Apple ups ante to increase heat on Google

Apple has unveiled the next version of its mobile software, adding maps and integration with Facebook to ratchet up pressure on Google in the market for handheld devices and online applications.

Apple's iOS 6 will have more than 200 new features, including turn-by-turn map navigation and tools to make it easier to access Facebook from iPhones and iPads, Apple said.

The company has also upgraded its MacBook computers, adding faster chips and sharper displays to the high-end Pro model months before competing devices with Microsoft's Windows arrive in stores.

Chief executive Tim Cook is using new software, unveiled at the company's annual Worldwide Developers Conference, to widen Apple's user base and woo developers who can add to a store that has more than 650,000 downloadable games, magazines and productivity tools.

The new mapping service, which replaces Google Maps, and new voice-recognition tools that make it easier to bypass traditional search engines, reflect Apple's efforts to diminish Google on its devices.

"The rift between Google and Apple couldn't be clearer than it was today," said Gene Munster, an analyst with Piper Jaffray Cos.

"They just keep raising the temperature."

The rivalry has grown as Google puts its software on machines made by Samsung Electronics and other electronics companies to challenge the iPhone and iPad.

Smartphones running Google's Android operating system combined accounted for 56 per cent of global sales in the first three months of the year, compared with 23 per cent for the iPhone, according to Gartner.

The iPhone is the best-selling smartphone.

Apple said it's working more closely with Facebook, another big rival to Google. The new features make it easier for iPhone and iPad users to post pictures and other content to the social network.

Apple also is adding Facebook "like" buttons to the App Store and iTunes. Google introduced its Facebook competitor, Google+, this year.

Apple is also adding Baidu's search engine as an alternative to Google for iPhone, iPad and Mac users in China.

Apple is also updating its voice-recognition service Siri to work for Mandarin and Cantonese speakers.

The company is making the Siri service available for iPad users and added the ability to use voice commands to search for sports scores and make reservations through OpenTable's service.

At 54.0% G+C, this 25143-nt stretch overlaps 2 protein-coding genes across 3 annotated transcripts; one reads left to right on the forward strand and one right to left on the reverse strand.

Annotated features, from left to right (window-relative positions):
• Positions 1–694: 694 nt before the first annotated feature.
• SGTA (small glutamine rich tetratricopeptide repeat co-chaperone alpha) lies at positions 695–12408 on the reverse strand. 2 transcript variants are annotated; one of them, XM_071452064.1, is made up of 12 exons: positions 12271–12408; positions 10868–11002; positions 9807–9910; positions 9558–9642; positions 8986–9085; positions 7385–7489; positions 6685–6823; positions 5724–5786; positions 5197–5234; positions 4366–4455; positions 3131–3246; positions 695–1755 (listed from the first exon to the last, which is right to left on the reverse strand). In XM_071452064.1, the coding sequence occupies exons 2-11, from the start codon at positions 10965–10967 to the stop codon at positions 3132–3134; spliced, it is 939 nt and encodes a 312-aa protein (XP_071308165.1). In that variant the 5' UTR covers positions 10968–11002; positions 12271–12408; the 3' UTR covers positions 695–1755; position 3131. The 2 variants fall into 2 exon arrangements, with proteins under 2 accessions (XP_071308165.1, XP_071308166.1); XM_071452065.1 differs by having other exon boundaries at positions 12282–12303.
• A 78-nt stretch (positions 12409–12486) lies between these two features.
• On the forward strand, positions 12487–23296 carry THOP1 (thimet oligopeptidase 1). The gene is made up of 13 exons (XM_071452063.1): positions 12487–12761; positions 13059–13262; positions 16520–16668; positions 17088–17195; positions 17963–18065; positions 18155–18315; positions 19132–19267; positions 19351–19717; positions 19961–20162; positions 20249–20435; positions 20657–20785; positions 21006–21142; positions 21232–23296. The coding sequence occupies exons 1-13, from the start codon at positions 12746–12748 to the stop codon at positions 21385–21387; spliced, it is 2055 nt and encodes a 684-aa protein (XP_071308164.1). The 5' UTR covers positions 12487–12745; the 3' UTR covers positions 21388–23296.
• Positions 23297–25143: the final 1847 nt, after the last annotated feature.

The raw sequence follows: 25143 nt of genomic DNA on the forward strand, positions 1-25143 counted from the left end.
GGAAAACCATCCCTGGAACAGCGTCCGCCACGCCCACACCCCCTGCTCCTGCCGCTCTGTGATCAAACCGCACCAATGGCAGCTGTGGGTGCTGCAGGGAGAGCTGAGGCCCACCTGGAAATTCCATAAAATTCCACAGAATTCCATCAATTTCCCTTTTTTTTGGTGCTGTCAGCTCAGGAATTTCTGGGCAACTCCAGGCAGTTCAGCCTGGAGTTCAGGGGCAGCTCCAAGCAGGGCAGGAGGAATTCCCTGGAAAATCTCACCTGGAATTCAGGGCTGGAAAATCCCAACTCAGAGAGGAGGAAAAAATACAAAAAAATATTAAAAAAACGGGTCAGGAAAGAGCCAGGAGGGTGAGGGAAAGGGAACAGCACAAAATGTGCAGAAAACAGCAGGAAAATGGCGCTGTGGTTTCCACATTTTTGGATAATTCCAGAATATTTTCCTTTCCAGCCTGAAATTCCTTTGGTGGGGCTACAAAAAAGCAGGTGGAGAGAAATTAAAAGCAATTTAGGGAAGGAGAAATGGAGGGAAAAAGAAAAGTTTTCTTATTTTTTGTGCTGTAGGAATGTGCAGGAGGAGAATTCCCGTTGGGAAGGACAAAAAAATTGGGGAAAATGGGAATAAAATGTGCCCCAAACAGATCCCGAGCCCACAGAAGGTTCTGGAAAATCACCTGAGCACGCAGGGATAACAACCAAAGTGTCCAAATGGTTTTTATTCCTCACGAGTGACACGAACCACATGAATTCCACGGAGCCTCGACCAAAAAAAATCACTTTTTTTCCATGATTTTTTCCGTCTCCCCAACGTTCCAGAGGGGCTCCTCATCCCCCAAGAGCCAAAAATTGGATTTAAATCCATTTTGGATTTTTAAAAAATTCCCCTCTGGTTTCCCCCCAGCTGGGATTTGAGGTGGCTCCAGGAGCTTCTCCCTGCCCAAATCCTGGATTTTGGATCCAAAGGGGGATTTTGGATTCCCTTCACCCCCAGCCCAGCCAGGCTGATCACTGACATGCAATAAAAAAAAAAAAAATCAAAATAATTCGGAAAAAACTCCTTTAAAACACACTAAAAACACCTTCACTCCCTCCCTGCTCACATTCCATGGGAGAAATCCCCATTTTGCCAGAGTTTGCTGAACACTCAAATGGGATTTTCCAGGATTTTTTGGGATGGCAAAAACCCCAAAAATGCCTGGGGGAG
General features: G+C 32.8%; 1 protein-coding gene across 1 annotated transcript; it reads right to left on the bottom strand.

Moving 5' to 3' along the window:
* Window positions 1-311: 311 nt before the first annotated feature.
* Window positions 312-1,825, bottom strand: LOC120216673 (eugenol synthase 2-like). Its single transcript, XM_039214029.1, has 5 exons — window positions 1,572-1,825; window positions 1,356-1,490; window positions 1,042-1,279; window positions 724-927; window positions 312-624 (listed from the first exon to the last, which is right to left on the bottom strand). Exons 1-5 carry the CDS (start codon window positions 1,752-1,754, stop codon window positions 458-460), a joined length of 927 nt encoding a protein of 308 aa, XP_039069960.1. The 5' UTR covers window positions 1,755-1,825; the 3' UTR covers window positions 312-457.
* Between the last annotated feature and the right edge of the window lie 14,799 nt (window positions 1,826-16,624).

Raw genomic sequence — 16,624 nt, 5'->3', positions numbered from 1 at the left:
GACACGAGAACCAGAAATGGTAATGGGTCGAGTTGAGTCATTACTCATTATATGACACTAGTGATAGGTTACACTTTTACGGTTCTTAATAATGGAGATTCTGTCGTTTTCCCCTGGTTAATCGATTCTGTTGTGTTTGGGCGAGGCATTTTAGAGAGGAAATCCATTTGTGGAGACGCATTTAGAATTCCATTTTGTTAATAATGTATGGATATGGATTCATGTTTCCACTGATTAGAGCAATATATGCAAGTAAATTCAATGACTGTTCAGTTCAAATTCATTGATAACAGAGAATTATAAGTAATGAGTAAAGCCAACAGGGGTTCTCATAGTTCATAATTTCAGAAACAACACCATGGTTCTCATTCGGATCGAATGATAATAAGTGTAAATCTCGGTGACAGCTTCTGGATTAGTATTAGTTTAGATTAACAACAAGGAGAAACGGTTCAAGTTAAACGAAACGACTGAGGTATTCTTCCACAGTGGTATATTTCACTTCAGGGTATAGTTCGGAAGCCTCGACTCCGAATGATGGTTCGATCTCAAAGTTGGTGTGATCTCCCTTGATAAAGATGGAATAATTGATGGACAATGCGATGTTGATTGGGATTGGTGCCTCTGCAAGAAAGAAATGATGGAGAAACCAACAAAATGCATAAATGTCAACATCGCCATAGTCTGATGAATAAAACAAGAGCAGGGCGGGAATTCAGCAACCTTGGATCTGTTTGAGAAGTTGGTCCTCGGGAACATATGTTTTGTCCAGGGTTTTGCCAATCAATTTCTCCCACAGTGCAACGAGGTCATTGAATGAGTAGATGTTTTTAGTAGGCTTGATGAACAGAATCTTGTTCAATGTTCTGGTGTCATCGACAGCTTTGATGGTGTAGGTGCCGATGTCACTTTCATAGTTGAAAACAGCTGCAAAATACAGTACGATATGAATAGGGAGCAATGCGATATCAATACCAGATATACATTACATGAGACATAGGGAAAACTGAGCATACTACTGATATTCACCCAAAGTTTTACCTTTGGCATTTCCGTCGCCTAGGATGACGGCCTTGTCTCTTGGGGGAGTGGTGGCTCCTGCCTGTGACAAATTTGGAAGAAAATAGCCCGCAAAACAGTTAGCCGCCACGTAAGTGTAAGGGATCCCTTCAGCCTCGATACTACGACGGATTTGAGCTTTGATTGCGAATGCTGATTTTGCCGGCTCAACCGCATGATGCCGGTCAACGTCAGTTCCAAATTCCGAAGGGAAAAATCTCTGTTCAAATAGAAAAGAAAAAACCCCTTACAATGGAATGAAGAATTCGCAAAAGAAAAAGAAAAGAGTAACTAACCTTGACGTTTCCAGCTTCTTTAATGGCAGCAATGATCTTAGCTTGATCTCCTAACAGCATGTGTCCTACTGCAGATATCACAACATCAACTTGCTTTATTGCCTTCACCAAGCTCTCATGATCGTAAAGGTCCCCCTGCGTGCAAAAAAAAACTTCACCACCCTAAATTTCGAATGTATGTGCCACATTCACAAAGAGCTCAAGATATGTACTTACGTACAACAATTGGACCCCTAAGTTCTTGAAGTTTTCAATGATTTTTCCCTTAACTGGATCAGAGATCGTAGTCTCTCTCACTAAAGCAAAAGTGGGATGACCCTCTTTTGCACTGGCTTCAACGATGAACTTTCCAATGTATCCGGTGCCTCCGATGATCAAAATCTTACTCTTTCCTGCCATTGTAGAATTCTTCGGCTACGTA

Apple said it's working with carmakers, including Bayerische Motoren Werke, General Motors, Honda and Toyota, to add a button to car steering wheels to quickly activate Siri.

Another new feature is called Passbook, an application that organises electronic gift cards, boarding passes or movie tickets.

The feature could eventually include credit-card data and may mark an early step toward wireless payments for iPhone, said Ross Rubin, an analyst at NPD Group.

Apple has more than 400 million credit cards on file via iTunes and the App Store.

The mobile software upgrades will be part of Apple's next iPhone, which analysts including Munster have predicted will be released by October.

The iPhone is Apple's best-selling product, accounting for 58 per cent of its revenue last quarter.

Apple also showed off its Mountain Lion operating system for the Mac, which will be released next month.

The software includes a notification system so text messages sent to an iPhone or iPad will show up on the Mac as well.

The changes to the mobile and Mac software underscore a broader push by Apple to make its products work more seamlessly together, encouraging customers to purchase multiple devices.

Users can safeguard documents and files on Apple's iCloud storage service and access them from whichever machine.

That fosters "stickiness" so that users won't want to switch to another product because of all the time and effort they have invested with Apple's gadgets, said Chris Jones, an analyst at market researcher Canalys.

The event highlighted the difficulty Apple has keeping new product details secret. Many of the biggest announcements had leaked out. Case in point, an updated MacBook Pro.

Apple is tweaking its laptops as other computer makers such as Hewlett-Packard prepare machines that feature the new version of Microsoft's Windows this year.

Apple introduced a thinner, lighter MacBook Pro that boasts high-definition screens and sells for at least US$2199 ($2800).

The MacBook Pros feature more powerful chips from Intel, graphics capabilities from Nvidia and an HDMI port for playing videos to TVs.

The MacBook Pro has seven hours of battery life and as much as 768 gigabytes of flash memory.

The company updated the existing line of MacBook Pros, which will also boast faster chips. These will sell for US$1199 to US$2199.

New MacBook Airs, which are thinner and cheaper than Pros, will sell for US$999 to US$1499.

"While they're not dramatic new hardware, these were important improvements to make for Apple to be ahead of the competition," said Walter Piecyk, an analyst with BTIG LLC.

The event kicked off Apple's weeklong conference for developers who make the software that populates its App Store. More than 30 billion apps have been downloaded from its digital store, and developers have received US$5 billion from the sales, Apple said.

Apple keeps 30 per cent of the revenue raised from app-store sales and developers get the rest.

The success of Apple's App Store has helped create a market for applications that will reach US$58 billion in 2014, according to Gartner.

"The products we make, combined with the apps you create, can fundamentally change the world," Cook said.

Fellow technology companies also are trying to lure the developers.

Facebook opened an online bazaar last week. Google's store has more than 500,000 apps, while Microsoft has lined up design firms, recruited interns and sent engineers on an around-the-world roadshow to line the shelves of its app store.

- Bloomberg

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